During the latest round of trade talks, the two sides touched on the trade balance, technology transfer, protection of intellectual property rights, non-tariff barriers, the services sector, agriculture and an enforcement mechanism.
As China-US relations are reciprocal, the US needs to make some good gestures to China to make sure a trade deal will be reached, said Mei Xinyu, a research fellow at the Chinese Academy of International Trade and Economic Cooperation.
"While Beijing promises to buy more American goods and to expand market access to US firms, Washington should move forward on some issues, such as tightened export controls to China," Mei added.
Besides the purchase of more US soybeans, there is more room to buy additional US goods such as energy products, aircraft and automobiles as part of efforts to reduce the US trade deficit with China.
Notwithstanding the good momentum of trade talks, the US seems to be hastening its offensive against China in various sectors.
In a Saturday article, CNN said US intelligence warned that China was using "student spies" to steal secrets from the US.
Unnamed lawmakers and intelligence officials were quoted as saying that the Chinese are "notorious" for their patriotism and nationalism that could allegedly "coerce them into carrying out acts of espionage."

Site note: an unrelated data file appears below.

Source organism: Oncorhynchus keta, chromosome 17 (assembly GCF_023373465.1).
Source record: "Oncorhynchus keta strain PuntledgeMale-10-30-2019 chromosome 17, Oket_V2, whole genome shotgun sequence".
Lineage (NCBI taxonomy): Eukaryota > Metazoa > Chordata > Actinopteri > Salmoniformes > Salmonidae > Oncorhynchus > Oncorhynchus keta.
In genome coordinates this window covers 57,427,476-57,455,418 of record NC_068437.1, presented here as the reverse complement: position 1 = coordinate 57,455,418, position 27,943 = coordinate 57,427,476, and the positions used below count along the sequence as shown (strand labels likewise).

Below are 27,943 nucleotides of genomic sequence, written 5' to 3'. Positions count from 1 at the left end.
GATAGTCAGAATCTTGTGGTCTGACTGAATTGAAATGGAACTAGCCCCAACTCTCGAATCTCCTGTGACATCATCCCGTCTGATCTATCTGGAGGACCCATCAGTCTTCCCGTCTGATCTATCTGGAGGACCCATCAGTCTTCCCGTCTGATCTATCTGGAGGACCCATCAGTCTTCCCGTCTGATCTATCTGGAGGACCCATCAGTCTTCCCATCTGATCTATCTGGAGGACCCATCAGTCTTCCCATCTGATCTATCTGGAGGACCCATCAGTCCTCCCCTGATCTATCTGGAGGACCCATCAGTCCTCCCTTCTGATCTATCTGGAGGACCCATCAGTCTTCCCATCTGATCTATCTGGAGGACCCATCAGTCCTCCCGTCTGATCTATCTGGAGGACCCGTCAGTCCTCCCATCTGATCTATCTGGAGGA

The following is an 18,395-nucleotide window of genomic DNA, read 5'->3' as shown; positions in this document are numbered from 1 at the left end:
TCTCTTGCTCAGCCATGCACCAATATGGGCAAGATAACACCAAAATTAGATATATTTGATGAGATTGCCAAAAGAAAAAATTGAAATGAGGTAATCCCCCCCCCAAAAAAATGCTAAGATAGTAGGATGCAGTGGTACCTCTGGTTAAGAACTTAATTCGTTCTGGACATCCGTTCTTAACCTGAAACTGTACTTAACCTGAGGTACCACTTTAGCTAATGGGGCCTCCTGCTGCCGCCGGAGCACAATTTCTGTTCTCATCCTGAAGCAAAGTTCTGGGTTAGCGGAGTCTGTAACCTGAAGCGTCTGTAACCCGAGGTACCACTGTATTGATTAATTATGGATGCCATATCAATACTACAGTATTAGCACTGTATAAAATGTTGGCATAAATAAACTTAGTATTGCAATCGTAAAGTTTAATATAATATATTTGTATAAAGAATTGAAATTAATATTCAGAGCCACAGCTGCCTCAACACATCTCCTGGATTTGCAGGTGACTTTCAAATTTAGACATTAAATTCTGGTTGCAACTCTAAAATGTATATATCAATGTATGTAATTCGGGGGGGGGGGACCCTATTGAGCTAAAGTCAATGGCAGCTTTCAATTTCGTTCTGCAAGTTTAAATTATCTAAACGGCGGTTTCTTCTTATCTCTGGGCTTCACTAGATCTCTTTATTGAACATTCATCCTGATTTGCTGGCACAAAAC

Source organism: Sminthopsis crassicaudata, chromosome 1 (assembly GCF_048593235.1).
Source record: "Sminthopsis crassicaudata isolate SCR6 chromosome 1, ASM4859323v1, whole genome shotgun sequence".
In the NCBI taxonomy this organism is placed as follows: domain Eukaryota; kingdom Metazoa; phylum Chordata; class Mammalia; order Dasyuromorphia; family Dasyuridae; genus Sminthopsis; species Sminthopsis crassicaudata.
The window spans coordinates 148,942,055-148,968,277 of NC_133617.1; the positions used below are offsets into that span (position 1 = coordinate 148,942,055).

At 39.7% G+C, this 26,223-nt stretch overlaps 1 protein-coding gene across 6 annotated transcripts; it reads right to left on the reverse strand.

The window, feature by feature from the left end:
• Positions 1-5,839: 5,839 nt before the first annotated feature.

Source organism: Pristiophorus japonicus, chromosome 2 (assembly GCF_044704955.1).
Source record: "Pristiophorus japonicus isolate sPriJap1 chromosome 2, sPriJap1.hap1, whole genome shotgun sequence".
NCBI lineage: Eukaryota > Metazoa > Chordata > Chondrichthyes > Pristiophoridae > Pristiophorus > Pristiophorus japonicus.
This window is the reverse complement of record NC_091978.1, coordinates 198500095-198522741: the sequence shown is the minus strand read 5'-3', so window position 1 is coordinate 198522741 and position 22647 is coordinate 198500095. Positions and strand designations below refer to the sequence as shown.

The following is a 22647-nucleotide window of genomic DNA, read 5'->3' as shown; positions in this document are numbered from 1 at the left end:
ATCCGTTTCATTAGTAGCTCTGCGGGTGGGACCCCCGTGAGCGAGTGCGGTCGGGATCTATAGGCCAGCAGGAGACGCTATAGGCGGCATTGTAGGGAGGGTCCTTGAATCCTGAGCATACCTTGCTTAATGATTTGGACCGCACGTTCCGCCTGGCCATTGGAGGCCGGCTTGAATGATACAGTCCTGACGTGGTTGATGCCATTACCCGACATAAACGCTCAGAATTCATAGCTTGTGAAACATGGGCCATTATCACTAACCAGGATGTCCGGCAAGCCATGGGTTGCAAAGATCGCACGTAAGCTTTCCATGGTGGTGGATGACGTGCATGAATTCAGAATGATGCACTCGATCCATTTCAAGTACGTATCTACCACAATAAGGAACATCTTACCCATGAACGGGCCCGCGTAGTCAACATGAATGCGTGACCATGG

On Friday, the Wall Street Journal reported that the US Energy Department said it would ban its scientists and employees from participating in talent-recruitment programs sponsored by China and other countries.
The department oversees 17 national laboratories conducting advanced research in such areas as nuclear physics and supercomputing.
This is not the first time US officials have accused Chinese students of espionage, while Chinese students, based on official US data, accounted for over 30 percent of the country's international students in 2018.
China has repeatedly denied such accusations, urging a more rational and objective perspective on normal people-to-people exchanges.
Meanwhile, the recent arrest of Huawei executive Meng Wanzhou by Canadian authorities on the request of the US remained an unresolved issue, casting a shadow over the future development of China-US relations.
With the Trump administration highlighting competition with China and calling China the top security threat and rival, more containment actions are expected to come from the US this year, said Li Haidong, a professor at the Beijing-based China Foreign Affairs University.
Instead of allowing 2019, which marks the 40th anniversary of China-US diplomatic ties, to be defined by conflicts primarily triggered by the US, China is eyeing more constructive efforts for mutually beneficial relations, Li said.
The greatest achievement of China-US relations during the past decades is that the two sides maintained stable and cooperation-driven ties, and that there is no reason for it not to be sustained, Li added.